• Comment |

    Introduction of genetic evidence of a predisposition to violent or impulsive behaviour is on the rise in criminal trials. However, a panoply of data suggests that such evidence is ineffective at reducing judgements of culpability and punishment, and therefore its use in the legal process is likely to diminish.

    • Nicholas Scurich
    •  & Paul S. Appelbaum
  • Comment |

    Moral outrage is an ancient emotion that is now widespread on digital media and online social networks. How might these new technologies change the expression of moral outrage and its social consequences?

    • M. J. Crockett
  • Comment |

    Plastic pollution is caused exclusively by humans. It poses growing global threats to both the ocean and society, and requires urgent action. Using psychological principles can motivate and implement change by connecting symptoms and sources.

    • Sabine Pahl
    • , Kayleigh J. Wyles
    •  & Richard C. Thompson
  • Comment |

    Advances in technology and the advent of social media have led to the emergence of a new phenomenon — cyberbullying. Although there are some similarities, approaches to tackling traditional bullying are largely ineffective in combating cyberbullying, which has been linked to adverse mental health and, in extreme cases, suicide.

    • Jean-Baptiste Pingault
    •  & Tabea Schoeler
  • Comment |

    We ask a lot of our brains and they comply, carrying out petaflops of computations per second. A substantial amount of this processing power is devoted to sound processing — a process that is therefore vulnerable, but also repairable.

    • Nina Kraus
    •  & Trent Nicol
  • Comment |

    Self-driving cars offer a bright future, but only if the public can overcome the psychological challenges that stand in the way of widespread adoption. We discuss three: ethical dilemmas, overreactions to accidents, and the opacity of the cars’ decision-making algorithms — and propose steps towards addressing them.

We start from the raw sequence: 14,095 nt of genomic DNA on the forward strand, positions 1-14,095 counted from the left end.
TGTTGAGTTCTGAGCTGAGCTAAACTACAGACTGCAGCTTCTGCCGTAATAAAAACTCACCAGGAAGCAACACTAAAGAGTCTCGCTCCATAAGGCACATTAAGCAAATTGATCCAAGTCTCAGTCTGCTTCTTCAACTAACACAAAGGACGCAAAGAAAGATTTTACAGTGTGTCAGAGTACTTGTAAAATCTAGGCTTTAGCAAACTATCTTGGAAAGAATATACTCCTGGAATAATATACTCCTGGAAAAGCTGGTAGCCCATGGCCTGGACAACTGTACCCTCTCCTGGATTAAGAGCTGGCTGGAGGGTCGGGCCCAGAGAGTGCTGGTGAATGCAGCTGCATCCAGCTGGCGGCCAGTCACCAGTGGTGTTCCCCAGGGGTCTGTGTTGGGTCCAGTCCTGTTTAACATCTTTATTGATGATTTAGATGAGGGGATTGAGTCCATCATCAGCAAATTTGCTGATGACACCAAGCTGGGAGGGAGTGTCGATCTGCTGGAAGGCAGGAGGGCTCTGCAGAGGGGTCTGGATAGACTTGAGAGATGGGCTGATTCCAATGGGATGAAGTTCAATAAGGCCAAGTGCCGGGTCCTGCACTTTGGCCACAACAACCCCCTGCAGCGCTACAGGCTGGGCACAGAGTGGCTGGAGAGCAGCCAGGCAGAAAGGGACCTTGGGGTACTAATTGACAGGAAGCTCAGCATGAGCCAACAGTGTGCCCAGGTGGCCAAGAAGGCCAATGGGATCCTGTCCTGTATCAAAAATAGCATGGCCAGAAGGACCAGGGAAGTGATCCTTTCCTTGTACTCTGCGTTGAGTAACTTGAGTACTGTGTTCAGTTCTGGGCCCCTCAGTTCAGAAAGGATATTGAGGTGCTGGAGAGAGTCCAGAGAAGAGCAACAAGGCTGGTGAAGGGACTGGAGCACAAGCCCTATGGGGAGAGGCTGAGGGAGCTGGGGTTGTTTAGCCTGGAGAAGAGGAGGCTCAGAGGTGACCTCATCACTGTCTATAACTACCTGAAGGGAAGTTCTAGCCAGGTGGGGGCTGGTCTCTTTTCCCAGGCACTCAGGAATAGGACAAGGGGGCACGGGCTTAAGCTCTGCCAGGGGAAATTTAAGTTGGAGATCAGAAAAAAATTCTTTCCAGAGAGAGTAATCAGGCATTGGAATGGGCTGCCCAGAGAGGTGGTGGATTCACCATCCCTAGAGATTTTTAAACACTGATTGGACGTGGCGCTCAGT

• Azim Shariff
    • , Jean-François Bonnefon
    •  & Iyad Rahwan
  • Comment |

    We propose to change the default P-value threshold for statistical significance from 0.05 to 0.005 for claims of new discoveries.

    • Daniel J. Benjamin
    • , James O. Berger
    • , Magnus Johannesson
    • , Brian A. Nosek
    • , E.-J. Wagenmakers
    • , Richard Berk
    • , Kenneth A. Bollen
    • , Björn Brembs
    • , Lawrence Brown
    • , Colin Camerer
    • , David Cesarini
    • , Christopher D. Chambers
    • , Merlise Clyde
    • , Thomas D. Cook
    • , Paul De Boeck
    • , Zoltan Dienes
    • , Anna Dreber
    • , Kenny Easwaran
    • , Charles Efferson
    • , Ernst Fehr
    • , Fiona Fidler
    • , Andy P. Field
    • , Malcolm Forster
    • , Edward I. George
    • , Richard Gonzalez
    • , Steven Goodman
    • , Edwin Green
    • , Donald P. Green
    • , Anthony G. Greenwald
    • , Jarrod D. Hadfield
    • , Larry V. Hedges
    • , Leonhard Held
    • , Teck Hua Ho
    • , Herbert Hoijtink
    • , Daniel J. Hruschka
    • , Kosuke Imai
    • , Guido Imbens
    • , John P. A. Ioannidis
    • , Minjeong Jeon
    • , James Holland Jones
    • , Michael Kirchler
    • , David Laibson
    • , John List
    • , Roderick Little
    • , Arthur Lupia
    • , Edouard Machery
    • , Scott E. Maxwell
    • , Michael McCarthy
    • , Don A. Moore
    • , Stephen L. Morgan
    • , Marcus Munafó
    • , Shinichi Nakagawa
    • , Brendan Nyhan
    • , Timothy H. Parker
    • , Luis Pericchi
    • , Marco Perugini
    • , Jeff Rouder
    • , Judith Rousseau
    • , Victoria Savalei
    • , Felix D. Schönbrodt
    • , Thomas Sellke
    • , Betsy Sinclair
    • , Dustin Tingley
    • , Trisha Van Zandt
    • , Simine Vazire
    • , Duncan J. Watts
    • , Christopher Winship
    • , Robert L. Wolpert
    • , Yu Xie
    • , Cristobal Young
    • , Jonathan Zinman
    •  & Valen E. Johnson
  • World View |

    Attempts to persuade people to be healthier often have limited success. Public health should focus more on marginal gains that require little or no effort, says Michael Hallsworth.

    • Michael Hallsworth
  • Comment |